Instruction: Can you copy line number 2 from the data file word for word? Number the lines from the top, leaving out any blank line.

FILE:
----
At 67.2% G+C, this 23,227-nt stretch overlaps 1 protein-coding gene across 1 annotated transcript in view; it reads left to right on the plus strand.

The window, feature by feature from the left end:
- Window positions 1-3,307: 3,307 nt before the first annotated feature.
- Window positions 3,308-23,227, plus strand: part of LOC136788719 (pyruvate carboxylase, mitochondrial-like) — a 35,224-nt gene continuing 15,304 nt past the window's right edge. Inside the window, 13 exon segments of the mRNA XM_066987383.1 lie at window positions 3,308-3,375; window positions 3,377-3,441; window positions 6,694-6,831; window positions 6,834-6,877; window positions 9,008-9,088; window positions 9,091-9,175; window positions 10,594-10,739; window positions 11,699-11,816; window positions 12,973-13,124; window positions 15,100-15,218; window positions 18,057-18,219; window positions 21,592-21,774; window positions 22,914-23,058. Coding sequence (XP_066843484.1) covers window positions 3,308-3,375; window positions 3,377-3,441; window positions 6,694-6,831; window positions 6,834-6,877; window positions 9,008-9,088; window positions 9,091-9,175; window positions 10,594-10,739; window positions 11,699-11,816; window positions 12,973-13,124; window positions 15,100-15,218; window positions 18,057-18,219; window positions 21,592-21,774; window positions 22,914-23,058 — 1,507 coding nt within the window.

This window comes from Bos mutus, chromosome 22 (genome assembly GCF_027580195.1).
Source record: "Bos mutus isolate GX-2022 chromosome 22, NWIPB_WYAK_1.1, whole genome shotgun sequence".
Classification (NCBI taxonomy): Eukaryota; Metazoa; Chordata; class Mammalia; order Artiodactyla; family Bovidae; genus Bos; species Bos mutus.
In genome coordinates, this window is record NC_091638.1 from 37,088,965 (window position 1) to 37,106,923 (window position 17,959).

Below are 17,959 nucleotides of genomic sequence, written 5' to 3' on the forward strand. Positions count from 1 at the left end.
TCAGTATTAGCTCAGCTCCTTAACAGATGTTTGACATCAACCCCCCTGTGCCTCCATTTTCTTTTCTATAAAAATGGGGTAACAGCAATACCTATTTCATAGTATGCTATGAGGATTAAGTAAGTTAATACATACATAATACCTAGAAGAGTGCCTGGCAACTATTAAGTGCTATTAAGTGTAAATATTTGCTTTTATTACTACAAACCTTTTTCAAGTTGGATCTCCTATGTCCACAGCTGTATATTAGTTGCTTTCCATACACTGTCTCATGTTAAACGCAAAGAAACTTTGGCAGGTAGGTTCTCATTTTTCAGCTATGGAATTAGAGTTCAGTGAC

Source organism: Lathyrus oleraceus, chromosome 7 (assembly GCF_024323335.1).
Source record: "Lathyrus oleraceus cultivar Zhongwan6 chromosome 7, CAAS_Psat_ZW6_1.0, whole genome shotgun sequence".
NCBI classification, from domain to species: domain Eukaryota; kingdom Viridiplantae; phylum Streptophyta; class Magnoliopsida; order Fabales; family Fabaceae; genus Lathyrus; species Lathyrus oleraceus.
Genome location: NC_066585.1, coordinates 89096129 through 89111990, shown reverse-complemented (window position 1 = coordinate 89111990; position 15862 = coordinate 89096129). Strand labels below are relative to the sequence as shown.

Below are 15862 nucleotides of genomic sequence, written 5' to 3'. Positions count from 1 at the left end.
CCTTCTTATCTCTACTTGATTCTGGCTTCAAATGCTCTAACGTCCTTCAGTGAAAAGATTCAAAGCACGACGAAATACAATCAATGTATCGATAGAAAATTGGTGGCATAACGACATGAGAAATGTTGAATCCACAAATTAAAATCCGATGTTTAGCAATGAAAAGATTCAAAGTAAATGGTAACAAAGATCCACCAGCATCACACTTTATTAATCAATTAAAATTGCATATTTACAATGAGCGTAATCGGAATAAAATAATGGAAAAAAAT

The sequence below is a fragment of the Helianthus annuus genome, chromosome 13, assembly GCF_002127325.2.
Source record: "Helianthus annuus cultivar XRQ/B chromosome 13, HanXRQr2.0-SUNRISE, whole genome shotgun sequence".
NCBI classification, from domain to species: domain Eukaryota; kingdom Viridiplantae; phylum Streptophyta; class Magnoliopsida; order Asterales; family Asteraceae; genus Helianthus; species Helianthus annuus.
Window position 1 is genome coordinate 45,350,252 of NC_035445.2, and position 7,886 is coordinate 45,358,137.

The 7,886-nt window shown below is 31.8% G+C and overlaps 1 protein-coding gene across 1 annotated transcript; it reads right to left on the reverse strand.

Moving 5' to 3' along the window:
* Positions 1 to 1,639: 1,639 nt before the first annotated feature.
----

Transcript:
The window, feature by feature from the left end: